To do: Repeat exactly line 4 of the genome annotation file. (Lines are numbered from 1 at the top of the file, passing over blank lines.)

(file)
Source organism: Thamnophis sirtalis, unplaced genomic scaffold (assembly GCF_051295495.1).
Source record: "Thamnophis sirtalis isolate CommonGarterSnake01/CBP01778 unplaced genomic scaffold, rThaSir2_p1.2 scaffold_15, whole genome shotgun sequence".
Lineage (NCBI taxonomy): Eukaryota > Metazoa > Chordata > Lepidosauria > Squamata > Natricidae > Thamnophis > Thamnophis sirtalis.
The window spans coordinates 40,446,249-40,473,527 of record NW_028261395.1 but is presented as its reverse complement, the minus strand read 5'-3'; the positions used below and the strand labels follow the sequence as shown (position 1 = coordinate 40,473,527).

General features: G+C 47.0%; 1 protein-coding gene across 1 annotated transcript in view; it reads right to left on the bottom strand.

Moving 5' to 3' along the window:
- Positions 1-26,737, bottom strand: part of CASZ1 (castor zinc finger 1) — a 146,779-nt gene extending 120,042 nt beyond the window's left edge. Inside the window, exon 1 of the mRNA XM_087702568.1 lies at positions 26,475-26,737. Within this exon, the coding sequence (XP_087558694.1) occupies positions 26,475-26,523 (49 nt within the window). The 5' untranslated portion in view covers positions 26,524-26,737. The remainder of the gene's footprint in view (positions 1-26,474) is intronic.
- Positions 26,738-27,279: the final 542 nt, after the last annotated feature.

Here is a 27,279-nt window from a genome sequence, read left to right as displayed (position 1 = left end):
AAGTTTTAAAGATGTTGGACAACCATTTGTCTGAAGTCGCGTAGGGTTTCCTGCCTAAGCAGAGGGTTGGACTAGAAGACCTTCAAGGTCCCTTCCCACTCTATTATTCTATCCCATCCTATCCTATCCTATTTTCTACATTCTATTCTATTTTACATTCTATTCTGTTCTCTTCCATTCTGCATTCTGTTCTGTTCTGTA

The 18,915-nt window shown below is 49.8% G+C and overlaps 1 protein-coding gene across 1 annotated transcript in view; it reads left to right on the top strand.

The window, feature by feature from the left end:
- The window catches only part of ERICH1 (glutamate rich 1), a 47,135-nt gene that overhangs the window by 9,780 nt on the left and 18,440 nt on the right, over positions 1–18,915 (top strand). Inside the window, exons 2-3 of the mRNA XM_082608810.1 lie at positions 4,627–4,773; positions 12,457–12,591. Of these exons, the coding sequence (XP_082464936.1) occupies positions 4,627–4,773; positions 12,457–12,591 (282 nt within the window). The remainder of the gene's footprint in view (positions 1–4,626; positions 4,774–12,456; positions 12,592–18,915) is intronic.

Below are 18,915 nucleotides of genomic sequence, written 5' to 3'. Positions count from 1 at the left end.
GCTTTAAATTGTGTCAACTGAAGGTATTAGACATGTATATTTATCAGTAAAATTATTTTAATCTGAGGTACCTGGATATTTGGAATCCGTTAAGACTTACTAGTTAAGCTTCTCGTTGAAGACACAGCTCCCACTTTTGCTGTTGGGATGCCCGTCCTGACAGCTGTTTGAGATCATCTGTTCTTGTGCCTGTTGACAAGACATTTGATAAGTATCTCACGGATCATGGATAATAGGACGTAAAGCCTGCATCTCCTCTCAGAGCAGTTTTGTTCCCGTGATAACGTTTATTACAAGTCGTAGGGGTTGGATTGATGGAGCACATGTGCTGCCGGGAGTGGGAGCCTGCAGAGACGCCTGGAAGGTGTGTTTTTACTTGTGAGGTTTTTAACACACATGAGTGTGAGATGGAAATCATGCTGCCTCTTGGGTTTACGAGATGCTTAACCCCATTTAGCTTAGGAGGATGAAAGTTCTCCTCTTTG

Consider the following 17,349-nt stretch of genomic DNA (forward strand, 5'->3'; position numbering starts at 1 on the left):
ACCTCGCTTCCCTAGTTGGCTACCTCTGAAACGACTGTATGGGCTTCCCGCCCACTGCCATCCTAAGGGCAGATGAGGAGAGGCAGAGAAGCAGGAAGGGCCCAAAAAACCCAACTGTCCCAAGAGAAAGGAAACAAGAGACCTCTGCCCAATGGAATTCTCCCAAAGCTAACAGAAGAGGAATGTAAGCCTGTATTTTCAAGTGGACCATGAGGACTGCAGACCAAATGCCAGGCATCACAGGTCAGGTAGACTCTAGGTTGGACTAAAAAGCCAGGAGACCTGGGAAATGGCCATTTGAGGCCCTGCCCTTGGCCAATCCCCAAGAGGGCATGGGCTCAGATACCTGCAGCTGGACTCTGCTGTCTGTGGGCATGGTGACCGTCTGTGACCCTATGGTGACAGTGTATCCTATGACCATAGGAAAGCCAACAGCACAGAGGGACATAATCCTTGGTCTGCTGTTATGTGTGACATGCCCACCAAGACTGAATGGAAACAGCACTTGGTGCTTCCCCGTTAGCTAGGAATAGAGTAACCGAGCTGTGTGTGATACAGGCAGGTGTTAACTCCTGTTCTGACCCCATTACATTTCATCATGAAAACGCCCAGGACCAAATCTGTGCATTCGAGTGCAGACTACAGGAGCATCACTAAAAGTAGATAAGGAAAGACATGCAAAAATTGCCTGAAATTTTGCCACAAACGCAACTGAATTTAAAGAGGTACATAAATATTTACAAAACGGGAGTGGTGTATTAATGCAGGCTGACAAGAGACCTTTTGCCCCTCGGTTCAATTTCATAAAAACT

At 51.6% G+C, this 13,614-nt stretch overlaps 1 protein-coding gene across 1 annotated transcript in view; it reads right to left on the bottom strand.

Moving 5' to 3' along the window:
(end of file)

The window spans coordinates 40,446,249-40,473,527 of record NW_028261395.1 but is presented as its reverse complement, the minus strand read 5'-3'; the positions used below and the strand labels follow the sequence as shown (position 1 = coordinate 40,473,527).